Chair Bishop Statement at Subcommittee Markup of Fiscal Year 2022 Agriculture, Rural Development, Food and Drug Administration, and Related Agencies Funding Bill

2021-06-25 11:17

Congressman Bishop (D-GA), Chair of the Agriculture, Rural Development, Food and Drug Administration, and Related Agencies Appropriations Subcommittee, delivered the following remarks at the Subcommittee's markup of its fiscal year 2022 bill:

Before us is the Chairman’s mark for the fiscal year 2022 Agriculture, Rural Development, Food and Drug Administration, and Related Agencies Appropriations bill. The bill and the accompanying report are the products of a lot of hard work. And this year, for the first time in over a decade, we included Community Project Funding.

Let me take a moment to express my gratitude for the Ranking Member of the Subcommittee, Mr. Fortenberry. Over the past 3 years, we have developed a close working relationship. I appreciate his outside-the-box thinking to grow the agriculture family and to ensure these programs are working for everyone. Once again, in large part due to our close collaboration, and the collaboration of our staffs, we have developed a great bill that will help millions of Americans.

This year our subcommittee held 8 hearings, including one with Secretary Vilsack.

Our fiscal year 2022 allocation is $26.55 billion, compared to the fiscal year 2021 enacted level of $23.699 billion.

This bill addresses three overarching priorities.

First, by our estimate, the bill provides nearly $400 million in investments solely to ensure equitable participation in USDA programs, more than 16% higher than the administration’s impressive request.  Among those investments are increases at our 1890 and 1994 land grant universities, and Hispanic serving institutions. It also provides funding to improve program access to historically underserved communities and provides a healthy increase for USDA’s Office of Civil Rights, above the budget request.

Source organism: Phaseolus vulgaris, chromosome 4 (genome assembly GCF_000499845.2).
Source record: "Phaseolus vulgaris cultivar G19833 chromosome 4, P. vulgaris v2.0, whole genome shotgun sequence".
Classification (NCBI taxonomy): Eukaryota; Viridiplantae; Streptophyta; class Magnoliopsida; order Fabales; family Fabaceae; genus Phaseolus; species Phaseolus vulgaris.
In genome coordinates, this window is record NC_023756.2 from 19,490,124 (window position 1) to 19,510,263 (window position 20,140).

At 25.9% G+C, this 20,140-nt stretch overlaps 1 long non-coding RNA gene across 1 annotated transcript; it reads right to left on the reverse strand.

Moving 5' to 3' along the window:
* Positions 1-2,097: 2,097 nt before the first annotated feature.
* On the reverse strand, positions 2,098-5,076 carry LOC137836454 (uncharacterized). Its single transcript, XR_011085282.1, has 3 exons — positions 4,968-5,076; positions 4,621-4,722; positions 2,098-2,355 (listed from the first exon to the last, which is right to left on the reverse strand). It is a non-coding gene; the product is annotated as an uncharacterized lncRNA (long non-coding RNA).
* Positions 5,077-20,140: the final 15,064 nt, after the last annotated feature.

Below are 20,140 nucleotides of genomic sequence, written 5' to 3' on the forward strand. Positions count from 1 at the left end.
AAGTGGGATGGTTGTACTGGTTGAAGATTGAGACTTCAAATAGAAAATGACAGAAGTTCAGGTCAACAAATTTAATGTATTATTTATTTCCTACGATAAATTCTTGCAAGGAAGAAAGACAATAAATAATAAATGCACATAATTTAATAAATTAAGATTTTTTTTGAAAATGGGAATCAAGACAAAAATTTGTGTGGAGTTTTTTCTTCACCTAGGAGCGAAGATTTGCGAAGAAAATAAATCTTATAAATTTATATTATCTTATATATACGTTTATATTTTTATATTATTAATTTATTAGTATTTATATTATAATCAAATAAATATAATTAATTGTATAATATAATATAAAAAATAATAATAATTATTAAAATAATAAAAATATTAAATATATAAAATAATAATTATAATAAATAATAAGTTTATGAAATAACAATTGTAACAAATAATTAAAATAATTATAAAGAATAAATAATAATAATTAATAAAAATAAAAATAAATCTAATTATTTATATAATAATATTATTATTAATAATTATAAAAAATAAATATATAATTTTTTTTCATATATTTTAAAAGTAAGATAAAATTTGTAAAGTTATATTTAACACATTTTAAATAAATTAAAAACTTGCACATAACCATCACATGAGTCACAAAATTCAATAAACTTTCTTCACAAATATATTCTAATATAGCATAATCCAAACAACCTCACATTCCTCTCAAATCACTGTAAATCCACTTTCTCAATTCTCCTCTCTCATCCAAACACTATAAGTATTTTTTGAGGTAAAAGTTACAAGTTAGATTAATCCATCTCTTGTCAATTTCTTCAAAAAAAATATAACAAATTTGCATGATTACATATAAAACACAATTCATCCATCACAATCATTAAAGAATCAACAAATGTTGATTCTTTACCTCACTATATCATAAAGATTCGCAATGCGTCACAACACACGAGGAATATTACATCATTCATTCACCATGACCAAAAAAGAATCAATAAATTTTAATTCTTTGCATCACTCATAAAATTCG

Second, it provides nearly $350 million to address the impacts of climate change.

Third, it fully funds federal pay costs and rebuilds the leadership offices at USDA that have been decimated over the past several years.   These changes will ensure that program levels are not reduced by having to absorb pay costs and that they are properly managed.

Supporting our rural communities remains a top priority.  In total, the bill provides more than $4.43 billion in budget authority for Rural Development programs to fund critical infrastructure, such as water and wastewater systems, and rural housing needs. The bill invests more than $900 million for rural broadband expansion, including $800 million for the ReConnect program. Since 2019, more than 200,000 rural residents have gained access to broadband through these programs.

The bill also provides over $2.9 billion for farm and conservation programs. This includes $60 million to resolve ownership and succession of farmland issues, also known as the “heirs’ property” issue, which predominately affects black farmers and has led to the loss of millions of acres of privately held farmland.

The bill provides $3.3 billion for agricultural research.

The bill continues our steadfast commitment to our country’s long tradition of humanitarian assistance by including $1.74 billion for Food for Peace grants and $245 million for the McGovern-Dole program.

The bill fully funds the SNAP, Child Nutrition, and WIC programs to meet expected participation in FY 2022. For the first time ever, the bill provides additional protections for SNAP recipients by providing a “such sums” appropriations for the fourth quarter of fiscal year 2022 to ensure SNAP does not run out of money.

In this bill, we provide $3.45 billion for the Food and Drug Administration. Within this total, there is an increase of $72 million to address the opioid crisis, rare cancers, and resume unannounced in-person inspections in the two largest foreign drug manufacturing countries. It also includes a $65 million increase to avoid or more quickly respond to food outbreaks and address heavy metals in baby food. 

And finally - the Community Project Funding requests. I really enjoyed reading through the requests and learning a little bit more about what is important back home for so many members. The bill provides funding for 111 projects, totaling about $203 million.

I ask for your support of this bill.

I want to thank my personal staff, Michael Reed, Tynesha Boomer, and Danny Giddings, and the subcommittee staff, Martha Foley, Diem-Linh Jones, Perry Yates, Joe Layman, Justin Masucci, Randy Staples, Echo Domingues and Will Ostertag for their hard work on the bill.

117th Congress